29. Goralski KB, Abdulla D, Sinal CJ, Arsenault A, Renton KW: Toll-like receptor-4 regulation of hepatic Cyp3a11 metabolism in a mouse model of LPS-induced CNS inflammation. Am J Physiol Gastrointest Liver Physiol. 2005, 289: G434-443. 10.1152/ajpgi.00562.2004.View ArticlePubMedGoogle Scholar
  30. Paxinos G, Franklin KBJ, (Eds.): The mouse brain in stereotaxic coordinates. 2001, San Diego: Academic Press, 2
  31. Schmued LC, Hopkins KJ: Fluoro-Jade B: a high affinity fluorescent marker for the localization of neuronal degeneration. Brain Res. 2000, 874: 123-130. 10.1016/S0006-8993(00)02513-0.View ArticlePubMedGoogle Scholar
  32. Bosetti F, Langenbach R, Weerasinghe GR: Prostaglandin E2 and microsomal prostaglandin E synthase-2 expression are decreased in the cyclooxygenase-2-deficient mouse brain despite compensatory induction of cyclooxygenase-1 and Ca2+-dependent phospholipase A2. J Neurochem. 2004, 91: 1389-1397. 10.1111/j.1471-4159.2004.02829.x.View ArticlePubMedGoogle Scholar
  33. Choi SH, Langenbach R, Bosetti F: Cyclooxygenase-1 and -2 enzymes differentially regulate the brain upstream NF-kappa B pathway and downstream enzymes involved in prostaglandin biosynthesis. J Neurochem. 2006, 98: 801-811. 10.1111/j.1471-4159.2006.03926.x.PubMed CentralView ArticlePubMedGoogle Scholar
  34. Aid S, Bosetti F: Gene expression of cyclooxygenase-1 and Ca(2+)-independent phospholipase A(2) is altered in rat hippocampus during normal aging. Brain Res Bull. 2007, 73: 108-113. 10.1016/j.brainresbull.2007.02.015.PubMed CentralView ArticlePubMedGoogle Scholar
  35. Livak KJ, Schmittgen TD: Analysis of relative gene expression data using real-time quantitative PCR and the 2(-Delta Delta C(T)) Method. Methods. 2001, 25: 402-408. 10.1006/meth.2001.1262.View ArticlePubMedGoogle Scholar
  36. Herber DL, Maloney JL, Roth LM, Freeman MJ, Morgan D, Gordon MN: Diverse microglial responses after intrahippocampal administration of lipopolysaccharide. Glia. 2006, 53: 382-391. 10.1002/glia.20272.View ArticlePubMedGoogle Scholar
  37. Planas AM, Gorina R, Chamorro A: Signalling pathways mediating inflammatory responses in brain ischaemia. Biochem Soc Trans. 2006, 34: 1267-1270. 10.1042/BST0341267.View ArticlePubMedGoogle Scholar
  38. Dembo G, Park SB, Kharasch ED: Central nervous system concentrations of cyclooxygenase-2 inhibitors in humans. Anesthesiology. 2005, 102: 409-415. 10.1097/00000542-200502000-00026.View ArticlePubMedGoogle Scholar
  39. Davies NM, McLachlan AJ, Day RO, Williams KM: Clinical pharmacokinetics and pharmacodynamics of celecoxib: a selective cyclo-oxygenase-2 inhibitor. Clin Pharmacokinet. 2000, 38: 225-242. 10.2165/00003088-200038030-00003.View ArticlePubMedGoogle Scholar
  40. Bosetti F: Arachidonic acid metabolism in brain physiology and pathology: lessons from genetically altered mouse models. J Neurochem. 2007, 102: 577-586. 10.1111/j.1471-4159.2007.04558.x.PubMed CentralView ArticlePubMedGoogle Scholar
  41. Teismann P, Tieu K, Choi DK, Wu DC, Naini A, Hunot S, Vila M, Jackson-Lewis V, Przedborski S: Cyclooxygenase-2 is instrumental in Parkinson's disease neurodegeneration. Proc Natl Acad Sci USA. 2003, 100: 5473-5478. 10.1073/pnas.0837397100.PubMed CentralView ArticlePubMedGoogle Scholar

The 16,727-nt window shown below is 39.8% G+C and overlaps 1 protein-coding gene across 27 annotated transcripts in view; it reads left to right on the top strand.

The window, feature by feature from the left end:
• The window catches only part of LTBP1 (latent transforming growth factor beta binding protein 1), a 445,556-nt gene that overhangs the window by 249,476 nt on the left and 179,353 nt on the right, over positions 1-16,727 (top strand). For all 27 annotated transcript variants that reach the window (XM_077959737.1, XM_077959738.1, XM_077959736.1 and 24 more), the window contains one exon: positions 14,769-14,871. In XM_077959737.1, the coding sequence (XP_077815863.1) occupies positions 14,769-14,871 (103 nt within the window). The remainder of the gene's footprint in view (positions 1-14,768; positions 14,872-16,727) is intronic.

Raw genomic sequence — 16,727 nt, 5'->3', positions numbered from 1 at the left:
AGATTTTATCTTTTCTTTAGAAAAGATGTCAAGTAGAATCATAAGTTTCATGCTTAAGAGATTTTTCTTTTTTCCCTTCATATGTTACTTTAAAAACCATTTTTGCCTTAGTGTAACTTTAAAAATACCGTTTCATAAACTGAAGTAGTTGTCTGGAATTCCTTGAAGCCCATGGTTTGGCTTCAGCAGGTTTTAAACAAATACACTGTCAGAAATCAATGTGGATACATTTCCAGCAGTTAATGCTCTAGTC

42. Scali C, Prosperi C, Vannucchi MG, Pepeu G, Casamenti F: Brain inflammatory reaction in an animal model of neuronal degeneration and its modulation by an anti-inflammatory drug: implication in Alzheimer's disease. Eur J Neurosci. 2000, 12: 1900-1912. 10.1046/j.1460-9568.2000.00075.x.View ArticlePubMedGoogle Scholar
  43. Iadecola C, Niwa K, Nogawa S, Zhao X, Nagayama M, Araki E, Morham S, Ross ME: Reduced susceptibility to ischemic brain injury and N-methyl-D-aspartate-mediated neurotoxicity in cyclooxygenase-2-deficient mice. Proc Natl Acad Sci USA. 2001, 98: 1294-1299. 10.1073/pnas.98.3.1294.PubMed CentralView ArticlePubMedGoogle Scholar
  44. Hewett SJ, Silakova JM, Hewett JA: Oral treatment with rofecoxib reduces hippocampal excitotoxic neurodegeneration. J Pharmacol Exp Ther. 2006, 319: 1219-1224. 10.1124/jpet.106.109876.View ArticlePubMedGoogle Scholar
  45. Baik EJ, Kim EJ, Lee SH, Moon C: Cyclooxygenase-2 selective inhibitors aggravate kainic acid induced seizure and neuronal cell death in the hippocampus. Brain Res. 1999, 843: 118-129. 10.1016/S0006-8993(99)01797-7.View ArticlePubMedGoogle Scholar
  46. Tuo J, Tuaillon N, Shen D, Chan CC: Endotoxin-induced uveitis in cyclooxygenase-2-deficient mice. Invest Ophthalmol Vis Sci. 2004, 45: 2306-2313. 10.1167/iovs.03-0756.View ArticlePubMedGoogle Scholar
  47. Yin H, Cheng L, Langenbach R, Ju C: Prostaglandin I(2) and E(2) mediate the protective effects of cyclooxygenase-2 in a mouse model of immune-mediated liver injury. Hepatology. 2007, 45: 159-169. 10.1002/hep.21493.View ArticlePubMedGoogle Scholar
  48. Reilly TP, Bourdi M, Brady JN, Pise-Masison CA, Radonovich MF, George JW, Pohl LR: Expression profiling of acetaminophen liver toxicity in mice using microarray technology. Biochem Biophys Res Commun. 2001, 282: 321-328. 10.1006/bbrc.2001.4576.View ArticlePubMedGoogle Scholar